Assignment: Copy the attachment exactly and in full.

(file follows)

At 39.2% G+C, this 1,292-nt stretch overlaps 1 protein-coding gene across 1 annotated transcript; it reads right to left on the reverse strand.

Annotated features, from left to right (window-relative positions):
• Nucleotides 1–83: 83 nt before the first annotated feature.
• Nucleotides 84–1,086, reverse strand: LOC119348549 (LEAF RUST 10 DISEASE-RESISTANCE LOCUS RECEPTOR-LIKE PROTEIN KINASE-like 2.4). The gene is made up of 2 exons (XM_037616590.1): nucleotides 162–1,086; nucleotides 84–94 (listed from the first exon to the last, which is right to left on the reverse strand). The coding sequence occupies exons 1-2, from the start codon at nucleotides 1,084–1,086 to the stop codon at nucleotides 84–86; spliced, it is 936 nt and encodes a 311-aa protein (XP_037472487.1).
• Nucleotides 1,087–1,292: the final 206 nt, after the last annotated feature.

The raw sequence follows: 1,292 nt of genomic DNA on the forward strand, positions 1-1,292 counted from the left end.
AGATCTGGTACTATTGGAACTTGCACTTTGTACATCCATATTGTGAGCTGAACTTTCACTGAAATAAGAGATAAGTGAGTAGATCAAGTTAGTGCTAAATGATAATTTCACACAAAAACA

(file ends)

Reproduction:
At 39.2% G+C, this 1,292-nt stretch overlaps 1 protein-coding gene across 1 annotated transcript; it reads right to left on the reverse strand.

Annotated features, from left to right (window-relative positions):
• Nucleotides 1–83: 83 nt before the first annotated feature.
• Nucleotides 84–1,086, reverse strand: LOC119348549 (LEAF RUST 10 DISEASE-RESISTANCE LOCUS RECEPTOR-LIKE PROTEIN KINASE-like 2.4). The gene is made up of 2 exons (XM_037616590.1): nucleotides 162–1,086; nucleotides 84–94 (listed from the first exon to the last, which is right to left on the reverse strand). The coding sequence occupies exons 1-2, from the start codon at nucleotides 1,084–1,086 to the stop codon at nucleotides 84–86; spliced, it is 936 nt and encodes a 311-aa protein (XP_037472487.1).
• Nucleotides 1,087–1,292: the final 206 nt, after the last annotated feature.

The raw sequence follows: 1,292 nt of genomic DNA on the forward strand, positions 1-1,292 counted from the left end.
AGATCTGGTACTATTGGAACTTGCACTTTGTACATCCATATTGTGAGCTGAACTTTCACTGAAATAAGAGATAAGTGAGTAGATCAAGTTAGTGCTAAATGATAATTTCACACAAAAACA